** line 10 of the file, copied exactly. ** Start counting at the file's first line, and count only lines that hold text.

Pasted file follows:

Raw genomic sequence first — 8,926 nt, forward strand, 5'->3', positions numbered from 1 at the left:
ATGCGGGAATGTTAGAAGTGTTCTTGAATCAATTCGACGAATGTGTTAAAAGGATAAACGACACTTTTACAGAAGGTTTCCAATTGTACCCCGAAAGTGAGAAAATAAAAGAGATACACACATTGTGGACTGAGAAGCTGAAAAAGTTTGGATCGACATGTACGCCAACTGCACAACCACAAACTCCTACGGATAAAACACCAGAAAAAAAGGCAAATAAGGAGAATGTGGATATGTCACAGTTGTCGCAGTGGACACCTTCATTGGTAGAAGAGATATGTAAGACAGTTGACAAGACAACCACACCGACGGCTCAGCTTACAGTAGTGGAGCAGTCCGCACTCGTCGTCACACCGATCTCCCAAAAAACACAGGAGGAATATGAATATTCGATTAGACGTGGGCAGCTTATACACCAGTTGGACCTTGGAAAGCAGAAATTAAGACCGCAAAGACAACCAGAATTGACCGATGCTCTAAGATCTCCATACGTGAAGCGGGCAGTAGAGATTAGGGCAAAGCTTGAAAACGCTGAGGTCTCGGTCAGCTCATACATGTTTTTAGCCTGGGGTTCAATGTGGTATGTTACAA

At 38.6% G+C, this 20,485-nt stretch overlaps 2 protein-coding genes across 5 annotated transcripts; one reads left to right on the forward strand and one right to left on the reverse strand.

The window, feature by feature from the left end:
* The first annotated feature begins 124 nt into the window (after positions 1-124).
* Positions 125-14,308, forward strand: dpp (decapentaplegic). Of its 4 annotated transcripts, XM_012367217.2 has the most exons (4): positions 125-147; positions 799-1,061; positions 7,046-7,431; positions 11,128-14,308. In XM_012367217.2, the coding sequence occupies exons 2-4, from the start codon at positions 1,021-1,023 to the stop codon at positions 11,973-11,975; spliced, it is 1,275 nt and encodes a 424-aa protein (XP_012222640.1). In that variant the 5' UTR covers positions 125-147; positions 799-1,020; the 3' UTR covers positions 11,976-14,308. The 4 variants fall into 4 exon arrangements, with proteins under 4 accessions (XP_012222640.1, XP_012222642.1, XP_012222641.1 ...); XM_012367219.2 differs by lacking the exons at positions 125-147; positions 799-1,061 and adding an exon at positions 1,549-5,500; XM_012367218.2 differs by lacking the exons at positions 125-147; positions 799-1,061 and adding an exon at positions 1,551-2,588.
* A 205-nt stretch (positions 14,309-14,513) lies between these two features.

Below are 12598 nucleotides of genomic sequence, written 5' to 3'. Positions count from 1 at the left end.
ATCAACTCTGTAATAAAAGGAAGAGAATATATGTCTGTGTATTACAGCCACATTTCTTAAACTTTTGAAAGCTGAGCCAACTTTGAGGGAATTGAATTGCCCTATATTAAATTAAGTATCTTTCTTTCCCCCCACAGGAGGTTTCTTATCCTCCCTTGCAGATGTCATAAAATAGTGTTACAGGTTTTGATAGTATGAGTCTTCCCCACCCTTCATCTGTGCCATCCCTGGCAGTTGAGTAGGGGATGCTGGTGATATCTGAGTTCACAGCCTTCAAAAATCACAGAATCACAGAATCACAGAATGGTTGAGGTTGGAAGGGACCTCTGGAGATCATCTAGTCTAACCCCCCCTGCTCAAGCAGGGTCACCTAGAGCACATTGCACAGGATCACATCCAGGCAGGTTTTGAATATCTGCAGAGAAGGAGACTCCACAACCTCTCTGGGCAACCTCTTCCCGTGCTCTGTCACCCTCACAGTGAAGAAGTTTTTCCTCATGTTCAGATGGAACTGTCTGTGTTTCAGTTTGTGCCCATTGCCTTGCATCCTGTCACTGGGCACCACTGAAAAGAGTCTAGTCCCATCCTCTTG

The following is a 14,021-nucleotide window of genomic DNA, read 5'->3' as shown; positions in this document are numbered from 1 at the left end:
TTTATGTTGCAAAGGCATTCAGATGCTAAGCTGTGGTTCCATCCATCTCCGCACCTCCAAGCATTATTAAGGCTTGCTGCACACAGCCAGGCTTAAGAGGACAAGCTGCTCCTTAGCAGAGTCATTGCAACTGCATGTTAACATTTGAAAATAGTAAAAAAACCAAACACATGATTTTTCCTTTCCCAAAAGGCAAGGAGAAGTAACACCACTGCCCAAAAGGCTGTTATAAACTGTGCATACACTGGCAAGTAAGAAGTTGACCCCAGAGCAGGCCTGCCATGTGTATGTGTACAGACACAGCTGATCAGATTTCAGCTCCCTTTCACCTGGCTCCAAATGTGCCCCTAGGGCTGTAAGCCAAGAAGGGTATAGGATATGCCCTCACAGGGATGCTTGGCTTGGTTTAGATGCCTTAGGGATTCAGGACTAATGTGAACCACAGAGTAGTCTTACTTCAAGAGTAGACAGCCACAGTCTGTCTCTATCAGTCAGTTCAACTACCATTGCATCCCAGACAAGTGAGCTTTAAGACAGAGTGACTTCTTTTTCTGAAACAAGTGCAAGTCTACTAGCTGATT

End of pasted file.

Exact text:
The following is a 14,021-nucleotide window of genomic DNA, read 5'->3' as shown; positions in this document are numbered from 1 at the left end: